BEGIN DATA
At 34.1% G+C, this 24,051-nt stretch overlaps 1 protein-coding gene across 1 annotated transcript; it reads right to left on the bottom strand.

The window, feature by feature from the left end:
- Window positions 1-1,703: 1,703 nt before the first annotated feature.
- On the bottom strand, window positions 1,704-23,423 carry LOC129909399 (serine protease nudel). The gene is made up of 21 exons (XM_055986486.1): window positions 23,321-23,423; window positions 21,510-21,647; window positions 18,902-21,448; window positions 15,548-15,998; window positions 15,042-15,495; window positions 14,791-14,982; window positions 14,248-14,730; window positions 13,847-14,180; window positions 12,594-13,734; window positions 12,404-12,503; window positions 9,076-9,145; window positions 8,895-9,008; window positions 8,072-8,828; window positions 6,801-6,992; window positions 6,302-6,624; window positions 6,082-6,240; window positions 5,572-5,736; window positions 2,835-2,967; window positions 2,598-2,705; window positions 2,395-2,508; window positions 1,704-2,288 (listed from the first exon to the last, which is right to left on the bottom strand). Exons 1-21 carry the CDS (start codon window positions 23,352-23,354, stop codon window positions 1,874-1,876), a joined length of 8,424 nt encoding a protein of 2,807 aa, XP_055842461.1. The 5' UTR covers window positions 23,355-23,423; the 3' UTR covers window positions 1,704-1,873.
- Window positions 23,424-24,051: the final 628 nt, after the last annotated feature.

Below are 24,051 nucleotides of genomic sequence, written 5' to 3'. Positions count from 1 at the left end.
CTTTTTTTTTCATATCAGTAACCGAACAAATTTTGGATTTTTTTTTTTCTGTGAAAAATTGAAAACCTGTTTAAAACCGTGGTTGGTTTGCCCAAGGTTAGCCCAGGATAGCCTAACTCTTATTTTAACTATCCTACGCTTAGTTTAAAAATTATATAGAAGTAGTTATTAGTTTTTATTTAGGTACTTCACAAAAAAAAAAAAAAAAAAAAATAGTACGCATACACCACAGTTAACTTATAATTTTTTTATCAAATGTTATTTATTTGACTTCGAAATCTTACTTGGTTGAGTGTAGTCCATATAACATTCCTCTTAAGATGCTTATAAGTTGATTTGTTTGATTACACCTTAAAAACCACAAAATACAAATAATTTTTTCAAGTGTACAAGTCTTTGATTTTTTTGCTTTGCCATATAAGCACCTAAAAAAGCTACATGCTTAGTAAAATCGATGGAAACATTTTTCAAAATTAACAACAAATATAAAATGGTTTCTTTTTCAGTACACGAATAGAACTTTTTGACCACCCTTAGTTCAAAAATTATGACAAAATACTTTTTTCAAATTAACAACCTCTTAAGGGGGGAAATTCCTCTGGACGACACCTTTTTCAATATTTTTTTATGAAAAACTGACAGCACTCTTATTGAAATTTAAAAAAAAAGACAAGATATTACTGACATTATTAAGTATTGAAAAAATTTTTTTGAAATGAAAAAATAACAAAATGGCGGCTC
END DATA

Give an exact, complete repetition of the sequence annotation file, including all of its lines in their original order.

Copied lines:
At 34.1% G+C, this 24,051-nt stretch overlaps 1 protein-coding gene across 1 annotated transcript; it reads right to left on the bottom strand.

The window, feature by feature from the left end:
- Window positions 1-1,703: 1,703 nt before the first annotated feature.
- On the bottom strand, window positions 1,704-23,423 carry LOC129909399 (serine protease nudel). The gene is made up of 21 exons (XM_055986486.1): window positions 23,321-23,423; window positions 21,510-21,647; window positions 18,902-21,448; window positions 15,548-15,998; window positions 15,042-15,495; window positions 14,791-14,982; window positions 14,248-14,730; window positions 13,847-14,180; window positions 12,594-13,734; window positions 12,404-12,503; window positions 9,076-9,145; window positions 8,895-9,008; window positions 8,072-8,828; window positions 6,801-6,992; window positions 6,302-6,624; window positions 6,082-6,240; window positions 5,572-5,736; window positions 2,835-2,967; window positions 2,598-2,705; window positions 2,395-2,508; window positions 1,704-2,288 (listed from the first exon to the last, which is right to left on the bottom strand). Exons 1-21 carry the CDS (start codon window positions 23,352-23,354, stop codon window positions 1,874-1,876), a joined length of 8,424 nt encoding a protein of 2,807 aa, XP_055842461.1. The 5' UTR covers window positions 23,355-23,423; the 3' UTR covers window positions 1,704-1,873.
- Window positions 23,424-24,051: the final 628 nt, after the last annotated feature.

Below are 24,051 nucleotides of genomic sequence, written 5' to 3'. Positions count from 1 at the left end.
CTTTTTTTTTCATATCAGTAACCGAACAAATTTTGGATTTTTTTTTTTCTGTGAAAAATTGAAAACCTGTTTAAAACCGTGGTTGGTTTGCCCAAGGTTAGCCCAGGATAGCCTAACTCTTATTTTAACTATCCTACGCTTAGTTTAAAAATTATATAGAAGTAGTTATTAGTTTTTATTTAGGTACTTCACAAAAAAAAAAAAAAAAAAAAATAGTACGCATACACCACAGTTAACTTATAATTTTTTTATCAAATGTTATTTATTTGACTTCGAAATCTTACTTGGTTGAGTGTAGTCCATATAACATTCCTCTTAAGATGCTTATAAGTTGATTTGTTTGATTACACCTTAAAAACCACAAAATACAAATAATTTTTTCAAGTGTACAAGTCTTTGATTTTTTTGCTTTGCCATATAAGCACCTAAAAAAGCTACATGCTTAGTAAAATCGATGGAAACATTTTTCAAAATTAACAACAAATATAAAATGGTTTCTTTTTCAGTACACGAATAGAACTTTTTGACCACCCTTAGTTCAAAAATTATGACAAAATACTTTTTTCAAATTAACAACCTCTTAAGGGGGGAAATTCCTCTGGACGACACCTTTTTCAATATTTTTTTATGAAAAACTGACAGCACTCTTATTGAAATTTAAAAAAAAAGACAAGATATTACTGACATTATTAAGTATTGAAAAAATTTTTTTGAAATGAAAAAATAACAAAATGGCGGCTC